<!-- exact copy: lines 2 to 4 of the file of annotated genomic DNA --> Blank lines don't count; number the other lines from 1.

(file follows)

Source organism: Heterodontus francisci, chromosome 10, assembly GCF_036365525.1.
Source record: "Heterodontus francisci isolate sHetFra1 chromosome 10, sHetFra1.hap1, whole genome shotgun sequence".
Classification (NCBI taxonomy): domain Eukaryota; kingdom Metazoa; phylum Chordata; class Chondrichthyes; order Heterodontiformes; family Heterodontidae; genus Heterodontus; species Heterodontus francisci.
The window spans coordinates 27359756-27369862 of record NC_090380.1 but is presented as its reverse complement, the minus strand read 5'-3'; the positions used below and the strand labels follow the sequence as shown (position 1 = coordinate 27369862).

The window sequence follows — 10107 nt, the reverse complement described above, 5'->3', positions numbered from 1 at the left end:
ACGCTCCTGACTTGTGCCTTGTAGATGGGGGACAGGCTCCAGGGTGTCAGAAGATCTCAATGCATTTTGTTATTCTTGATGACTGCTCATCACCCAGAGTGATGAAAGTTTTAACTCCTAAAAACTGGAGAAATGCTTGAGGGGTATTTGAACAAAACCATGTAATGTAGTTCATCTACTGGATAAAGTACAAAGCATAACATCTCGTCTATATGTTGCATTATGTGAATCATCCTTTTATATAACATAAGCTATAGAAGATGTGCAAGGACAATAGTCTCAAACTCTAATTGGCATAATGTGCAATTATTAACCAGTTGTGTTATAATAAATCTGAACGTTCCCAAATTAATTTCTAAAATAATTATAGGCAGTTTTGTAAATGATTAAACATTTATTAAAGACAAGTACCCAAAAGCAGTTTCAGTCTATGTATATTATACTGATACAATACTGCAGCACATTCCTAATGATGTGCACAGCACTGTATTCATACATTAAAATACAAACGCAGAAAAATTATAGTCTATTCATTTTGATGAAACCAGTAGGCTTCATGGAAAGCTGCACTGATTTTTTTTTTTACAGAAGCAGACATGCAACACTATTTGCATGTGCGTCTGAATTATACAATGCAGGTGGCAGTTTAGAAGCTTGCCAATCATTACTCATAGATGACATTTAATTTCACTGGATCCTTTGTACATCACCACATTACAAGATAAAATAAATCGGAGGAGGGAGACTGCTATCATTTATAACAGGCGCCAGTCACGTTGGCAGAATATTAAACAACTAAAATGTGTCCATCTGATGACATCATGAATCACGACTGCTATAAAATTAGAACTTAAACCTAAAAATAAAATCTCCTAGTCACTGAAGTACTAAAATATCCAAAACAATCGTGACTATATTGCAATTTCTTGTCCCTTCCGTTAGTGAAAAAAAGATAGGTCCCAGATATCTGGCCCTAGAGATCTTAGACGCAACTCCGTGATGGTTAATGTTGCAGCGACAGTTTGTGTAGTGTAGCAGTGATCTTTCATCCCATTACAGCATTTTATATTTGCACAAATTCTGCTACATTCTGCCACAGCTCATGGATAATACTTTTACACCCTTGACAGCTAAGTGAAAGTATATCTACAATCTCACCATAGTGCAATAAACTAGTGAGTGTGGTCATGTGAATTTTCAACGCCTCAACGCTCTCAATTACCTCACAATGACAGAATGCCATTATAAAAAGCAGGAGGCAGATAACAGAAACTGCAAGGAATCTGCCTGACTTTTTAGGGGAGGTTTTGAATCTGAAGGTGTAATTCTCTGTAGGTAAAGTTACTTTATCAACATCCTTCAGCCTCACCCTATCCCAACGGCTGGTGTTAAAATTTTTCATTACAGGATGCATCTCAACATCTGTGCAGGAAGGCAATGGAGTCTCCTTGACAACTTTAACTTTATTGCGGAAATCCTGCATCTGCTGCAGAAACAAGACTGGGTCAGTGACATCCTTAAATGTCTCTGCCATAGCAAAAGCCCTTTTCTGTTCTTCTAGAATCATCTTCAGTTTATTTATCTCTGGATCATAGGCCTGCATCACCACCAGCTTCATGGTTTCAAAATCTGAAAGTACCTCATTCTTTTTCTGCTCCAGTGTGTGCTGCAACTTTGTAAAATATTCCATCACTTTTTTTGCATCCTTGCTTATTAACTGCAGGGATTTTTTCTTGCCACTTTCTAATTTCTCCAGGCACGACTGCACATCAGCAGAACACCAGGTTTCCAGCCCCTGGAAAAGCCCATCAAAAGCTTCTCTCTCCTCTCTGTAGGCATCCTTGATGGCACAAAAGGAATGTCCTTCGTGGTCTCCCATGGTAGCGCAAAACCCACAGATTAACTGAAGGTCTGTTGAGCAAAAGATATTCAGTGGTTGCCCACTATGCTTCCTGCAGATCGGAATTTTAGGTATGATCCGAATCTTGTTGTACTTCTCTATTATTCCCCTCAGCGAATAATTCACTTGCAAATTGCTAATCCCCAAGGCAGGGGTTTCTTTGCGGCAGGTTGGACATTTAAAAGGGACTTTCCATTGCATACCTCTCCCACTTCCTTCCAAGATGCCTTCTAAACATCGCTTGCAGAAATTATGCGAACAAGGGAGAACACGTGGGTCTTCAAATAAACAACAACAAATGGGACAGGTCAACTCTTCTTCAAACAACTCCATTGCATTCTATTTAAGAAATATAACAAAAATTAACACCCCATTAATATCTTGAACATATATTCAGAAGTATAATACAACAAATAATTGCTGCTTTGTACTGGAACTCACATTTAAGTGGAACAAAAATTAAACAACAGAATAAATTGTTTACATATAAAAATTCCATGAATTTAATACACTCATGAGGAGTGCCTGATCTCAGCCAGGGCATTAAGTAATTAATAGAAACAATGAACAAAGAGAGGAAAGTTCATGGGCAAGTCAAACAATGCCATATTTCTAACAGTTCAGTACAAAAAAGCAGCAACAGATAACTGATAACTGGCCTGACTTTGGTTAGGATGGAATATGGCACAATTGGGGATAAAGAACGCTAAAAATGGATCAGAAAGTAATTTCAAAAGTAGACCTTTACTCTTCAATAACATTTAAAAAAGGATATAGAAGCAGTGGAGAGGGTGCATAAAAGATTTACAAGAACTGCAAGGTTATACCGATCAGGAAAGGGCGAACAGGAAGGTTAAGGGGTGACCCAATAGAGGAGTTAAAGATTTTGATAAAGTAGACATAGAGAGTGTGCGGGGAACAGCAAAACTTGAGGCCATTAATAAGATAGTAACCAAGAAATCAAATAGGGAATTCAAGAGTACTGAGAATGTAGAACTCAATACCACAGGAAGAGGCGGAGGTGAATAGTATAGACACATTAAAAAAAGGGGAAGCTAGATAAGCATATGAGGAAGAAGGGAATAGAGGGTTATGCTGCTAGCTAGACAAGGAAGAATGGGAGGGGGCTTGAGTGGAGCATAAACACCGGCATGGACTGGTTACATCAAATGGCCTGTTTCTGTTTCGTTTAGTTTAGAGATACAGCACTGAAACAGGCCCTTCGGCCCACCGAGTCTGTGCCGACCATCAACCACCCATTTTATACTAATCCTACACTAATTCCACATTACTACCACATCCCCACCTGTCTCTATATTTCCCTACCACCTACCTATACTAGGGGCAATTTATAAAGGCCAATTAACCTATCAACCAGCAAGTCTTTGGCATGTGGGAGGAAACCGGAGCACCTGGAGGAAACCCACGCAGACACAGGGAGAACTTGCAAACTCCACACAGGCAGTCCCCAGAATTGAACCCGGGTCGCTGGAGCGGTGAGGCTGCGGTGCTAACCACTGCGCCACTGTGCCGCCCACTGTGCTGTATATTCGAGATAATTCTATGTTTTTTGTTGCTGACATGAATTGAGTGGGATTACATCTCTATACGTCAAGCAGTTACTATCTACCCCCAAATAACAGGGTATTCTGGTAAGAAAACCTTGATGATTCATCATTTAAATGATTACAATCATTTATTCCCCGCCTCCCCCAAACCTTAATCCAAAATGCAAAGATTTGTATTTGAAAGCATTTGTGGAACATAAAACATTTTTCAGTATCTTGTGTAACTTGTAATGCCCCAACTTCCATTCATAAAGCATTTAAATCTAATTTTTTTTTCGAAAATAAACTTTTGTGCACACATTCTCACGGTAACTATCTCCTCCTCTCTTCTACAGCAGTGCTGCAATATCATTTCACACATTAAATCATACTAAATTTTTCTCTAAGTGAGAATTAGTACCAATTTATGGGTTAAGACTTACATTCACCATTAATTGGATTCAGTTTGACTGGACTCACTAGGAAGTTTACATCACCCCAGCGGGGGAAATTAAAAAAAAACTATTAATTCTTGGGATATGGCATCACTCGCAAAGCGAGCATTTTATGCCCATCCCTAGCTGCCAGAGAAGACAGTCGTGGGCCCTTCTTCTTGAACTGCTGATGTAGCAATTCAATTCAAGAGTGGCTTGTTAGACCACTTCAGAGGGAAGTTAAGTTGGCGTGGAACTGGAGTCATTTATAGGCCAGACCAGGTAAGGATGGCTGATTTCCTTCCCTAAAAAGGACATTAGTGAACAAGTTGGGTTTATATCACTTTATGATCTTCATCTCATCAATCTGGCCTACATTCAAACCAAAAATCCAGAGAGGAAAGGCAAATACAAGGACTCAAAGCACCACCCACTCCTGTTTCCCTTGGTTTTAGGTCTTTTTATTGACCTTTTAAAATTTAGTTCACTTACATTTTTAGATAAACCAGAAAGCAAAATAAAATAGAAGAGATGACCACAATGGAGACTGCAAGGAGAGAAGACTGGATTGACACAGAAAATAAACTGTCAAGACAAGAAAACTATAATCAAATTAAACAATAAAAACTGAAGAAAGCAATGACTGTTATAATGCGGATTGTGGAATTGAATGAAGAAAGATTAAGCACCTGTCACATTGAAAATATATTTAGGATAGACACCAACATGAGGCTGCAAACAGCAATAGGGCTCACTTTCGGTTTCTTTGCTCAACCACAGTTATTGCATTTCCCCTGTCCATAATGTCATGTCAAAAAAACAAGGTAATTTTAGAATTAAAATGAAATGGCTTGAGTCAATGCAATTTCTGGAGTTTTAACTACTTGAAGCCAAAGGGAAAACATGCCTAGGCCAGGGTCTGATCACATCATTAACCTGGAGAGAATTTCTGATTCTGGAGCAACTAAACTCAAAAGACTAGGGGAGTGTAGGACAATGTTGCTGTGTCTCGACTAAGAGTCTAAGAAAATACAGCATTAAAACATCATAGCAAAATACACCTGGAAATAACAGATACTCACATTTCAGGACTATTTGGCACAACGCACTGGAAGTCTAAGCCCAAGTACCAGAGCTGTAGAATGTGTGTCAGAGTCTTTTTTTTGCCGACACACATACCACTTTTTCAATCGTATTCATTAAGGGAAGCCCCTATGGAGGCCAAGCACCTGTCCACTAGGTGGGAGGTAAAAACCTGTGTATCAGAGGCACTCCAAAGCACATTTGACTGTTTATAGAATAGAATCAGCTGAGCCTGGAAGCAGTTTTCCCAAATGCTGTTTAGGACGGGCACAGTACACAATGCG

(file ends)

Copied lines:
Source record: "Heterodontus francisci isolate sHetFra1 chromosome 10, sHetFra1.hap1, whole genome shotgun sequence".
Classification (NCBI taxonomy): domain Eukaryota; kingdom Metazoa; phylum Chordata; class Chondrichthyes; order Heterodontiformes; family Heterodontidae; genus Heterodontus; species Heterodontus francisci.
The window spans coordinates 27359756-27369862 of record NC_090380.1 but is presented as its reverse complement, the minus strand read 5'-3'; the positions used below and the strand labels follow the sequence as shown (position 1 = coordinate 27369862).